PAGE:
Contrary to what one might expect, Sarratt has been described as tall, lean and muscular and had even been a prize-fighter at one point. He had also breeded dogs for fighting. He was regarded as a very affable fellow and very well-read but with limited taste.
William Hazlitt, in his essay On Coffee-House Politicians wrote:
"[Dr. Whittle] was once sitting where Sarratt was playing a game
at chess without seeing the board... Sarratt, who was a man of
various accomplishments, afterwards bared his arm to convince
us of his muscular strength...
Sarratt, the chess-player, was an extraordinary man. He had the
same tenacious, epileptic faculty in other things that he had at
chess, and could no more get any other ideas out of his mind than
he could those of the figures on the board. He was a great reader,
but had not the least taste. Indeed the violence of his memory
tyrannised over and destroyed all power of selection.
He could repeat [all] Ossian by heart, without knowing the best
passage from the worst; and did not perceive he was tiring you
to death by giving an account of the breed, education, and
manners of fighting-dogs for hours together. The sense of reality
quite superseded the distinction between the pleasurable and
the painful. He was altogether a mechanical philosopher."
Hazlitt came to know Sarratt in Sarratt's later life. Sarratt, who had joined the Royal York Mary-le-bone Volunteers as a lieutenant in 1803 when war broke out between England and France, had written a 286 page diatribe against Napoleon called "Life of Buonaparte, in which the Atrocious Deeds which he has perpetrated in order to attain his elevated station are faithfully recorded." Hazlitt idolized Napoleon which may have something to do with his negative portrayal of Sarratt.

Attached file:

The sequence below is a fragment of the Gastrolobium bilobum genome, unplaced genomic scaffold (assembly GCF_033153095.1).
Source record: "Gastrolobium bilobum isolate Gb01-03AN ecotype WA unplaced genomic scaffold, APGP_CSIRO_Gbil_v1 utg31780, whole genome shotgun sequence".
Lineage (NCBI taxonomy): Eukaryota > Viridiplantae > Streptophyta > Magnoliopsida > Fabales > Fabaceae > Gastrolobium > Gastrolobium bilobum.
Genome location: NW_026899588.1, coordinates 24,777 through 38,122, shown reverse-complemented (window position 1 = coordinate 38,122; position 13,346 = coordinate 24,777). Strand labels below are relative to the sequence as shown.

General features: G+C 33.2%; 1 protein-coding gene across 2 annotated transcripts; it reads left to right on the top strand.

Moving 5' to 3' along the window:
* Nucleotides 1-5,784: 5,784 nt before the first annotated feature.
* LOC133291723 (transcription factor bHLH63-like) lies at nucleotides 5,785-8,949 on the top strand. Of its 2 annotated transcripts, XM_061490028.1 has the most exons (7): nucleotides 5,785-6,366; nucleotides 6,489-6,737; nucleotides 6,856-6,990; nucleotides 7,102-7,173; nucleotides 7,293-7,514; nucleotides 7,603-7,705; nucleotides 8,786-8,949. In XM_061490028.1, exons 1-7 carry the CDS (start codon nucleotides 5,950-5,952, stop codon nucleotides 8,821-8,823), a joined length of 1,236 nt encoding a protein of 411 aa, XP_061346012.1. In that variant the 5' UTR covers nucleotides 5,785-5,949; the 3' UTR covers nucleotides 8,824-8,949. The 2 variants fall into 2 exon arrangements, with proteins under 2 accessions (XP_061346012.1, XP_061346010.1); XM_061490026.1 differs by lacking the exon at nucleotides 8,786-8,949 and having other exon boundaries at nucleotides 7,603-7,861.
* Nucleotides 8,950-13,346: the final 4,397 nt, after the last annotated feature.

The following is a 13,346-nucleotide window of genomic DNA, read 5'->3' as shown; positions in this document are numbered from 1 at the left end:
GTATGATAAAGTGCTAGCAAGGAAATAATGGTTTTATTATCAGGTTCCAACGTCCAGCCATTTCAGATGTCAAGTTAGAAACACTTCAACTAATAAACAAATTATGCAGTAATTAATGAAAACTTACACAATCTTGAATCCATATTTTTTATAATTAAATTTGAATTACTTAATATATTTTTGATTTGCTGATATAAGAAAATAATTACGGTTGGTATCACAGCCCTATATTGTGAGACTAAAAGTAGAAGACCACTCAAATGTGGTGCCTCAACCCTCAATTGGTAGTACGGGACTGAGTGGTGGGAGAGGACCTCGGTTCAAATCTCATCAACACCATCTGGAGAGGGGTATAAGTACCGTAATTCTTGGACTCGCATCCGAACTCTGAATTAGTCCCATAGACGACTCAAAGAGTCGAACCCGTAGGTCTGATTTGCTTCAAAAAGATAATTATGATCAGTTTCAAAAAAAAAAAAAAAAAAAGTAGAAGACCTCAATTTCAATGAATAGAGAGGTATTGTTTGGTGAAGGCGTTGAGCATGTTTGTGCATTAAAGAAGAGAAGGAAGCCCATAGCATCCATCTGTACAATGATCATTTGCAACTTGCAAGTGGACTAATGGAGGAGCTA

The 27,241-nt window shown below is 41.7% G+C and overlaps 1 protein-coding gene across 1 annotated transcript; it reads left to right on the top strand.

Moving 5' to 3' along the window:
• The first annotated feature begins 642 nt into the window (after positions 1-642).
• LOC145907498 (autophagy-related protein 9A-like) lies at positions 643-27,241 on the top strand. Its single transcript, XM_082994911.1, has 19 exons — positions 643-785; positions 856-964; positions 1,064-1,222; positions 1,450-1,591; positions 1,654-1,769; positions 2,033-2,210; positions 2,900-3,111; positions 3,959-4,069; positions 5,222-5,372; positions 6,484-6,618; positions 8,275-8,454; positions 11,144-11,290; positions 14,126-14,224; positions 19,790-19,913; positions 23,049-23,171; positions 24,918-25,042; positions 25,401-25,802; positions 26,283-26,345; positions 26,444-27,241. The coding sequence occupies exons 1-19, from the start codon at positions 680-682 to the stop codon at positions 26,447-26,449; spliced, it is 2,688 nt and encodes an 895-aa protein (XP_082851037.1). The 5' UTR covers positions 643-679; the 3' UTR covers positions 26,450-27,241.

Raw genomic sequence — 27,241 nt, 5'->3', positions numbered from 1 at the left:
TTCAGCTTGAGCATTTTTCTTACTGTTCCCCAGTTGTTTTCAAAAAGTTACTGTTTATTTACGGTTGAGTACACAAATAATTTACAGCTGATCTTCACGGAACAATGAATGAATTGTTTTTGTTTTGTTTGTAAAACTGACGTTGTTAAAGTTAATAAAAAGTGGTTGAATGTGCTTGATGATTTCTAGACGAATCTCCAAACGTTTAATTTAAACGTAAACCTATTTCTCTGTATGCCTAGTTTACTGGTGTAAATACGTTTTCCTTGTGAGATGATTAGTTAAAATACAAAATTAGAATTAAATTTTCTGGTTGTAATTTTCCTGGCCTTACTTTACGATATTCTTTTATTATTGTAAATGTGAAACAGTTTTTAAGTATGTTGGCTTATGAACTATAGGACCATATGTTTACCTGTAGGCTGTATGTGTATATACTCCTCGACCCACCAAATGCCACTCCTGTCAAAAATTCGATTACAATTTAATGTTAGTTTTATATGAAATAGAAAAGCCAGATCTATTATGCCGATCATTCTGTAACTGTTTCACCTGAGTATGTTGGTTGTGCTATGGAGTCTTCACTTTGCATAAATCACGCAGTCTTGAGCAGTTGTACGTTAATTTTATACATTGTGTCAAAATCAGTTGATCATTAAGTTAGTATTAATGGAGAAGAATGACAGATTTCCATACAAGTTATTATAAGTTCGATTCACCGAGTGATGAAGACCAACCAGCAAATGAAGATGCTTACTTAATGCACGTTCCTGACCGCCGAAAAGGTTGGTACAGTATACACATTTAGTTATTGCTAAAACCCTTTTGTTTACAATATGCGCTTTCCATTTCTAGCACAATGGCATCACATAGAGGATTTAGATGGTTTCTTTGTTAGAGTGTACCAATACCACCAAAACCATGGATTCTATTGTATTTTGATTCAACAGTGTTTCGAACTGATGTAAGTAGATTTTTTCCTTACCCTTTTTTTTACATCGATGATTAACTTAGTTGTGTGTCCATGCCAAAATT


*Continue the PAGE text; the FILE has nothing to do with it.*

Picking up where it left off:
A Private of the Mary-le-bone Volunteers
Sarratt died in 1819 after a protracted illness during which he couldn't work, leaving his wife destitute. His posthumous book brought in some income, but his wife moved to Paris, supporting herself by giving chess instruction to the wealthy and aristocatic. In 1843 a subscription was raised for her financial support. Many chess amateurs contributed, as did "Le Palamède" (the chess magazine) and even King Louis-Philippe. Camilla died in 1846.
George Walker in "Chess & Chess-Players: Consisting of Original Stories and Sketches," mentions Sarratt in reference to blindfold play and gives this anecdote:
[Carrera] informs us in general terms, that the Turks in Hungary were
accustomed to play chess together by memory while riding on horseback.
This reminds me of our English chess professor, Sarratt, and the celebrated
young French player, Hypolite de Bourblanc, who were accustomed, in the
beginning of the present century, to play chess almost daily together in this
manner, while strolling in the pleasant meadows then skirting the north of
London. Upon these occasions, if the positions became too entangled for
satisfactory solution on the spot, the game was'adjourned, until their return
home afforded them the assistance of a chessboard. M. de Bourblanc could
hardly find his equal here, except in the person of Mr. Sarratt, the first English
player of his day; and would have probably struck a blow at the supremacy of
Deschapelles himself, had fate spared his life a few more years. De Bourblanc
was unfortunately drowned at sea, on a voyage to the Mauritius.
Jacob Henry Sarratt encouraged, and suceeded in, changing the Stalemate rule, (which in England and many other countries at that time was that the side giving Stalemate lost) to being a draw. He was also instumental in naming the opening now called the Sicilian by pointing out that it was first demonstrated by Carerra, a Sicilian.
A few Sarratt miniatures: